1
1

Lake Maroon

Boonah, Scenic Rim Area

Just one hour's drive from the centre of Brisbane, Lake Maroon is located in the heart of the Scenic Rim, Boonah. Lake Maroon is ideal for camping and fast becoming one of Queensland's most popular places for sailing, fishing, water skiing, parasailing and paddle boating.

The Lake Maroon recreation area is located next to the dam wall, off Maroon Dam Road, and the boat ramp is opposite, off Slater Park Road. The following activities are available: barbecuing and picnicking, boating (powered and non-powered), camping (in designated areas), canoeing and kayaking, fishing, jet skiing and waterskiing, and sailing.

For more information visit the nearby Boonah Visitor Information Centre.

Boonah-Fassifern Road
Bicentennial Park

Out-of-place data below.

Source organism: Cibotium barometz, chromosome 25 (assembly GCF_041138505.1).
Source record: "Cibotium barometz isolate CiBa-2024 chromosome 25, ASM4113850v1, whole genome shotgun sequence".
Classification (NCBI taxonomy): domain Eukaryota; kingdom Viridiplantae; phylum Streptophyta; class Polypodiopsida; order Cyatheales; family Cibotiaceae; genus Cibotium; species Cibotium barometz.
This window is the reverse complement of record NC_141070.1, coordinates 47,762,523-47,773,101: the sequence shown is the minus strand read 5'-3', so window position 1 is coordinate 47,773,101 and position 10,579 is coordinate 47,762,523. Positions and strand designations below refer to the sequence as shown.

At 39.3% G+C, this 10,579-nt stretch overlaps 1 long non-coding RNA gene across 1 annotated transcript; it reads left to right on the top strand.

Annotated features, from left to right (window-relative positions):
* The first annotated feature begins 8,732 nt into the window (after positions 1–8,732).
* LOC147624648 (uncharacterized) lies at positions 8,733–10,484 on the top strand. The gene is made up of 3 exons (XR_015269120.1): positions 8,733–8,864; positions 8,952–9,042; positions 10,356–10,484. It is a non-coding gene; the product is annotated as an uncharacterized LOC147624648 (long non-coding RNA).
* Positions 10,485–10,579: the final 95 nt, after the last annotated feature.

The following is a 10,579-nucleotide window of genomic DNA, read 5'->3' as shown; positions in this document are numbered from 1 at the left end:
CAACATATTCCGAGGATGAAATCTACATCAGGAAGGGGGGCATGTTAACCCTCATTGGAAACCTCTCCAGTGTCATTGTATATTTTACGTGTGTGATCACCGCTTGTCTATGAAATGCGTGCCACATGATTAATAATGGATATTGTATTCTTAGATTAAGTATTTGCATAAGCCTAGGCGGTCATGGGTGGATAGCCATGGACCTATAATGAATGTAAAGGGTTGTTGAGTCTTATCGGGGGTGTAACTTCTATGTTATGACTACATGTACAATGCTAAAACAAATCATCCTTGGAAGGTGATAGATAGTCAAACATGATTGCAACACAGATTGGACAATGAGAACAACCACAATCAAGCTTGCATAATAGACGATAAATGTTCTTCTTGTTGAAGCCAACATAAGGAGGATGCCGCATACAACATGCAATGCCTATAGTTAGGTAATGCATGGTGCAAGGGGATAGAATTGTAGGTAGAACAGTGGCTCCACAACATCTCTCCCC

Boonah, Scenic Rim Area
Queensland
Australia

Find What's Nearby

Choose a category:
Places to Visit
Displaying 1-9 of 9
Sort by:
Show:
Free Entry
Located just 20 minutes from the Ipswich Central Business District and 35 minutes' from Brisbane Central Business District, White Rock - Spring Mountain Conservation Estate features the distinctive, sculptured, rocky outcrops of White Rock and Spring Mountain. Covering over 2,500ha of regionally significant bushland, the Estate also features extensive forested ridges, escarpments and valleys that are home to an amazing array of plant and wildlife species. Visitors can enjoy the full gamut of outdoor activities including hiking, bird-watching, horse riding (bring your own horses), mountain bike riding and nature study. For the bushwalker there's everything from a leisurely 200 metre walk to the more challenging 19 kilometre round trip trail with most of the trails are suitable for hiking and mountain bike riding. If you're on horseback, then the Yaddamun Trail is perfect. The entry to the Estate is the Paperbark Flats Picnic Area, at the end of School Road in Redbank Plains. Amenities on site include toilets, picnic facilities and horse float parking. Don't forget to take a hat, sunscreen and drinking water. Visit the website for trail updates and to download the trail guide.